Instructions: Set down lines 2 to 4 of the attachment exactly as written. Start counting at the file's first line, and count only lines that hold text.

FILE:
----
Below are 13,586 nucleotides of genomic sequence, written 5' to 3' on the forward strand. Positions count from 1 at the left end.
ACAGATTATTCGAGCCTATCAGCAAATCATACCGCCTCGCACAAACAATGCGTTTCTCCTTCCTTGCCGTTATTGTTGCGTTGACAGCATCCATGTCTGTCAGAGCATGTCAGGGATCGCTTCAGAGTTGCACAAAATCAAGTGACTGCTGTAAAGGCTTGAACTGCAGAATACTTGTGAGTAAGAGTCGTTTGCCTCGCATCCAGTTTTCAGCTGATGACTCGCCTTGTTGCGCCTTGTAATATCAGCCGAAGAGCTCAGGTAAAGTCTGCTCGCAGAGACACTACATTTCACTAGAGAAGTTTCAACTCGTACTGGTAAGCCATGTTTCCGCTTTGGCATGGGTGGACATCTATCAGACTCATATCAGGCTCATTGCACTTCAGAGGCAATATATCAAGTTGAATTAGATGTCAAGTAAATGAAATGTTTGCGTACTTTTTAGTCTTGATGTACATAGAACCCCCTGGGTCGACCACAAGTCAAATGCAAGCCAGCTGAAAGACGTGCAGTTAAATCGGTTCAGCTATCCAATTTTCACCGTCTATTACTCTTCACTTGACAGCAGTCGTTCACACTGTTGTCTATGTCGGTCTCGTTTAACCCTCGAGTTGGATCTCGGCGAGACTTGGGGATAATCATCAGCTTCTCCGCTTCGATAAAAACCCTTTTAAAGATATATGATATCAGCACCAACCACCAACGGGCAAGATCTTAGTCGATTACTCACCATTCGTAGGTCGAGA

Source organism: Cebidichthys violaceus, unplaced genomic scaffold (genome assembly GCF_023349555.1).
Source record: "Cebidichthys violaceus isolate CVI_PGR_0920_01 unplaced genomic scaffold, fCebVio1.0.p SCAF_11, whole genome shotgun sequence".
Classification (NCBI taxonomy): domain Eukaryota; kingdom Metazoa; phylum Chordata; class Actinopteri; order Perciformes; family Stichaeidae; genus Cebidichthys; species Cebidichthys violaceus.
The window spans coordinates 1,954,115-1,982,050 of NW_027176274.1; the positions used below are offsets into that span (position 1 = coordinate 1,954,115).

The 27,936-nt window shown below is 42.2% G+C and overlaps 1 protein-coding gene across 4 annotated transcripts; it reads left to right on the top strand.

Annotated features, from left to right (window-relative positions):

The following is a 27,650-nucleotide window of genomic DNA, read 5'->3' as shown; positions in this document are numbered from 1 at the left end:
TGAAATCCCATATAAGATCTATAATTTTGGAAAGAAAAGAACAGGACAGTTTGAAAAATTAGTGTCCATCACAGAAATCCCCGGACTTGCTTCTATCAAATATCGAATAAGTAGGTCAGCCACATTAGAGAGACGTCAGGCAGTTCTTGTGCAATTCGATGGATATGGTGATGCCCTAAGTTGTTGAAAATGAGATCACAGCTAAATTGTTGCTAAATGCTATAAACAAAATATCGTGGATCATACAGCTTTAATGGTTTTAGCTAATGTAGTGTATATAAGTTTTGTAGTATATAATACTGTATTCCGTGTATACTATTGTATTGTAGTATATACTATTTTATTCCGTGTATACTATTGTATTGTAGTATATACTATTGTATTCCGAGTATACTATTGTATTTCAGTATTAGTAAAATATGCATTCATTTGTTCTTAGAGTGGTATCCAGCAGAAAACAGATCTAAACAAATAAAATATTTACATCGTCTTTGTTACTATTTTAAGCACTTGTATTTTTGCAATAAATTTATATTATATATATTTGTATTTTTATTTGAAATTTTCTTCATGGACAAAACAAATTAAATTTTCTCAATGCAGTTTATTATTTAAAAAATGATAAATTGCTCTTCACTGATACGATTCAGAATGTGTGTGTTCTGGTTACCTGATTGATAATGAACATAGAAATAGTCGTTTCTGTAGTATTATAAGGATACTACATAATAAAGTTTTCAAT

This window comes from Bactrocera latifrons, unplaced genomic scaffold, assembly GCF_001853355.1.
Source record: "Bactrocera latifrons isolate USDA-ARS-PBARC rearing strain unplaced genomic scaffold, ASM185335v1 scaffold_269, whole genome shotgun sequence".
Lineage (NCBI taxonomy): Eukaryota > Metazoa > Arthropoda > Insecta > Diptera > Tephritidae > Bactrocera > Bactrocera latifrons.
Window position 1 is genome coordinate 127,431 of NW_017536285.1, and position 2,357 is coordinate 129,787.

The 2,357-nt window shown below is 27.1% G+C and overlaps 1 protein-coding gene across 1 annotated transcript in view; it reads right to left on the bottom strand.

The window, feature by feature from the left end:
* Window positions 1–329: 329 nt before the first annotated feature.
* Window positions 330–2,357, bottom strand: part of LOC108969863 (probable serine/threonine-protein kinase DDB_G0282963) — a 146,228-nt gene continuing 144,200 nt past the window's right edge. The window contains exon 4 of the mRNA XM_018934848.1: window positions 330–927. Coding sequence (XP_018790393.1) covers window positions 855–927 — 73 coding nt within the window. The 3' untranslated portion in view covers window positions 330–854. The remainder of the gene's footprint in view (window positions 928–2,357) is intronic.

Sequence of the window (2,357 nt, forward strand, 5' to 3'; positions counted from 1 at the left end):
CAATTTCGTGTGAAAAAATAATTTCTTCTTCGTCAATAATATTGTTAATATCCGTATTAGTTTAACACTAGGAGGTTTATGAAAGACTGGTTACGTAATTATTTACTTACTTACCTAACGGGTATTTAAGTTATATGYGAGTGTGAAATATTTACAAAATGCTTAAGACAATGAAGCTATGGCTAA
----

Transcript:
ACAGATTATTCGAGCCTATCAGCAAATCATACCGCCTCGCACAAACAATGCGTTTCTCCTTCCTTGCCGTTATTGTTGCGTTGACAGCATCCATGTCTGTCAGAGCATGTCAGGGATCGCTTCAGAGTTGCACAAAATCAAGTGACTGCTGTAAAGGCTTGAACTGCAGAATACTTGTGAGTAAGAGTCGTTTGCCTCGCATCCAGTTTTCAGCTGATGACTCGCCTTGTTGCGCCTTGTAATATCAGCCGAAGAGCTCAGGTAAAGTCTGCTCGCAGAGACACTACATTTCACTAGAGAAGTTTCAACTCGTACTGGTAAGCCATGTTTCCGCTTTGGCATGGGTGGACATCTATCAGACTCATATCAGGCTCATTGCACTTCAGAGGCAATATATCAAGTTGAATTAGATGTCAAGTAAATGAAATGTTTGCGTACTTTTTAGTCTTGATGTACATAGAACCCCCTGGGTCGACCACAAGTCAAATGCAAGCCAGCTGAAAGACGTGCAGTTAAATCGGTTCAGCTATCCAATTTTCACCGTCTATTACTCTTCACTTGACAGCAGTCGTTCACACTGTTGTCTATGTCGGTCTCGTTTAACCCTCGAGTTGGATCTCGGCGAGACTTGGGGATAATCATCAGCTTCTCCGCTTCGATAAAAACCCTTTTAAAGATATATGATATCAGCACCAACCACCAACGGGCAAGATCTTAGTCGATTACTCACCATTCGTAGGTCGAGA

Source organism: Cebidichthys violaceus, unplaced genomic scaffold (genome assembly GCF_023349555.1).
Source record: "Cebidichthys violaceus isolate CVI_PGR_0920_01 unplaced genomic scaffold, fCebVio1.0.p SCAF_11, whole genome shotgun sequence".